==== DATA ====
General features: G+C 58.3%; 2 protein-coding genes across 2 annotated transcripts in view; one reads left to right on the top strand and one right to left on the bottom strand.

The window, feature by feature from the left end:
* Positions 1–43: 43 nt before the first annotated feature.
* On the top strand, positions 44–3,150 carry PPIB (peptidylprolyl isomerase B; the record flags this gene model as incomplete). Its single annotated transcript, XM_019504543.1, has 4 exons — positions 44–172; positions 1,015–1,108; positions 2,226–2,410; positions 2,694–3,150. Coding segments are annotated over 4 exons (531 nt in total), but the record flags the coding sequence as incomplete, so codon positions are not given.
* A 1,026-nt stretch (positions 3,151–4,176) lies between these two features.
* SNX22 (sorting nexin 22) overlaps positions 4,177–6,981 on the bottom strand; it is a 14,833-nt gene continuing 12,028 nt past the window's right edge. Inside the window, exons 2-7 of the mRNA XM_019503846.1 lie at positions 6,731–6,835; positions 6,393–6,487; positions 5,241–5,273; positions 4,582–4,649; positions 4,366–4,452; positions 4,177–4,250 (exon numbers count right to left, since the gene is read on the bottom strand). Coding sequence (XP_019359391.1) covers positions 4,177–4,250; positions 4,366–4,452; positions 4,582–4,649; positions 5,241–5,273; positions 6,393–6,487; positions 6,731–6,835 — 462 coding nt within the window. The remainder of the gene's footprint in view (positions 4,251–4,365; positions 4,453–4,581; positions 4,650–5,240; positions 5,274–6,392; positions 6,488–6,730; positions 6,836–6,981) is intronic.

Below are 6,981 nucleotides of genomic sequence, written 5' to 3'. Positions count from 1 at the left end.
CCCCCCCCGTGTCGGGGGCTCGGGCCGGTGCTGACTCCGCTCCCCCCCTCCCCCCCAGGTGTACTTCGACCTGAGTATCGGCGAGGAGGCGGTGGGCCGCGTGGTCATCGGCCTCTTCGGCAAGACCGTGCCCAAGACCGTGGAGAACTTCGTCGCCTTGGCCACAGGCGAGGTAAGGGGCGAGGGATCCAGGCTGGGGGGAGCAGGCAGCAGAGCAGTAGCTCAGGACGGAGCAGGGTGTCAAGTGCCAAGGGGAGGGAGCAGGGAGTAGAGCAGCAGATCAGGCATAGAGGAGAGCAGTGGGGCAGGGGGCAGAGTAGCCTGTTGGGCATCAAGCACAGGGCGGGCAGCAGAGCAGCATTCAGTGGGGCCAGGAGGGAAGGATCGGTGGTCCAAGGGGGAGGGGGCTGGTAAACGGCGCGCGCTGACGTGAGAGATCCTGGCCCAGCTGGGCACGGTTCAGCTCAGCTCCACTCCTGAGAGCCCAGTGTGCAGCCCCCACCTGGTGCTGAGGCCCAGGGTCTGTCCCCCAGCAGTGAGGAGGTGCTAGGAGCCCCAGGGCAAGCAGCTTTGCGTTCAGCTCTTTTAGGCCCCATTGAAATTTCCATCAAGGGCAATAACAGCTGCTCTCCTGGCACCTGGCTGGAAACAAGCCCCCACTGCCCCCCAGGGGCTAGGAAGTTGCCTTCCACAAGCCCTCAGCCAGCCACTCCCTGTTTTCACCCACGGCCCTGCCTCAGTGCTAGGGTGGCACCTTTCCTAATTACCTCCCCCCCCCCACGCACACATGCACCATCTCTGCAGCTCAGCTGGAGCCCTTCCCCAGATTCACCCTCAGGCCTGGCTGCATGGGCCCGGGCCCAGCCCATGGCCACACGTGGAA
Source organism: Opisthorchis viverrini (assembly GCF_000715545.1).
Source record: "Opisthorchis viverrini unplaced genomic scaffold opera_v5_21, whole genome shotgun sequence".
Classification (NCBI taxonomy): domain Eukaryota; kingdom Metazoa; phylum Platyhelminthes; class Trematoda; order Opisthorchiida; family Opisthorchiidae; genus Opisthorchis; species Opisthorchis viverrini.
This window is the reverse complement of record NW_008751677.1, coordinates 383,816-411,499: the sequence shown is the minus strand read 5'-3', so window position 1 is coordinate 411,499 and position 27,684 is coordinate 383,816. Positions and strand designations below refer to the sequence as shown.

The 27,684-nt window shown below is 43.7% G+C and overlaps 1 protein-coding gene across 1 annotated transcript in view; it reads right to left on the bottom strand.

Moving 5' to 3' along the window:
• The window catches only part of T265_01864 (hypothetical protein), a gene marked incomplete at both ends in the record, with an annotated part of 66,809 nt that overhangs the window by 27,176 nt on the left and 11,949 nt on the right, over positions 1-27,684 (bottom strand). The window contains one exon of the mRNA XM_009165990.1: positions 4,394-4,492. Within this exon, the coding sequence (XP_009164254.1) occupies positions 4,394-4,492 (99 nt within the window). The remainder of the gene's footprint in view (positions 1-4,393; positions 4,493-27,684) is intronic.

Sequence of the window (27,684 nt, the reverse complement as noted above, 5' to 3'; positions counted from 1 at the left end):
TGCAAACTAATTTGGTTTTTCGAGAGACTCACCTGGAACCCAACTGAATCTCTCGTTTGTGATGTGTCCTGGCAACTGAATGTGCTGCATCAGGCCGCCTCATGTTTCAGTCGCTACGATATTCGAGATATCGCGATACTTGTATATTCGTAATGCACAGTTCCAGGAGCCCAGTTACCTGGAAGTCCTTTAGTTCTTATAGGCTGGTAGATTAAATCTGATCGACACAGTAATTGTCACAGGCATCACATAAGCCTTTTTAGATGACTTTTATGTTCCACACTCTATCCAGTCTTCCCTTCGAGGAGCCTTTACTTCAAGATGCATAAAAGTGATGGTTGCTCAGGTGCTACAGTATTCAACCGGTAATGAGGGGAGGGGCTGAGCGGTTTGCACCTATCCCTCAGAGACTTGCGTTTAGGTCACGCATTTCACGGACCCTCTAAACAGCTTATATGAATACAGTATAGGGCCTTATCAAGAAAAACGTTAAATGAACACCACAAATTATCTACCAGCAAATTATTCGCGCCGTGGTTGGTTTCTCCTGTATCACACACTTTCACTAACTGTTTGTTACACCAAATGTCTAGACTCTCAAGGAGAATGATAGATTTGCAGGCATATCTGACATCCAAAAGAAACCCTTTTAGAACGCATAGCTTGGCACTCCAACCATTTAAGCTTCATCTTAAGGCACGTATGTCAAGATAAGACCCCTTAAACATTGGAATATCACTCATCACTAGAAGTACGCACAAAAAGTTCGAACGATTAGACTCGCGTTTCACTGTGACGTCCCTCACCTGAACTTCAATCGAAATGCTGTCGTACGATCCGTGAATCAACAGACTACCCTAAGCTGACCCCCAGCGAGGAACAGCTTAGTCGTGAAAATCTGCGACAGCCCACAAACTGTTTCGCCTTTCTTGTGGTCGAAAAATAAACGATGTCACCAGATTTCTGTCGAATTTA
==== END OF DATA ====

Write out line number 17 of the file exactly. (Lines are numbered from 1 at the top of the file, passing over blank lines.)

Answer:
TGCAAACTAATTTGGTTTTTCGAGAGACTCACCTGGAACCCAACTGAATCTCTCGTTTGTGATGTGTCCTGGCAACTGAATGTGCTGCATCAGGCCGCCTCATGTTTCAGTCGCTACGATATTCGAGATATCGCGATACTTGTATATTCGTAATGCACAGTTCCAGGAGCCCAGTTACCTGGAAGTCCTTTAGTTCTTATAGGCTGGTAGATTAAATCTGATCGACACAGTAATTGTCACAGGCATCACATAAGCCTTTTTAGATGACTTTTATGTTCCACACTCTATCCAGTCTTCCCTTCGAGGAGCCTTTACTTCAAGATGCATAAAAGTGATGGTTGCTCAGGTGCTACAGTATTCAACCGGTAATGAGGGGAGGGGCTGAGCGGTTTGCACCTATCCCTCAGAGACTTGCGTTTAGGTCACGCATTTCACGGACCCTCTAAACAGCTTATATGAATACAGTATAGGGCCTTATCAAGAAAAACGTTAAATGAACACCACAAATTATCTACCAGCAAATTATTCGCGCCGTGGTTGGTTTCTCCTGTATCACACACTTTCACTAACTGTTTGTTACACCAAATGTCTAGACTCTCAAGGAGAATGATAGATTTGCAGGCATATCTGACATCCAAAAGAAACCCTTTTAGAACGCATAGCTTGGCACTCCAACCATTTAAGCTTCATCTTAAGGCACGTATGTCAAGATAAGACCCCTTAAACATTGGAATATCACTCATCACTAGAAGTACGCACAAAAAGTTCGAACGATTAGACTCGCGTTTCACTGTGACGTCCCTCACCTGAACTTCAATCGAAATGCTGTCGTACGATCCGTGAATCAACAGACTACCCTAAGCTGACCCCCAGCGAGGAACAGCTTAGTCGTGAAAATCTGCGACAGCCCACAAACTGTTTCGCCTTTCTTGTGGTCGAAAAATAAACGATGTCACCAGATTTCTGTCGAATTTA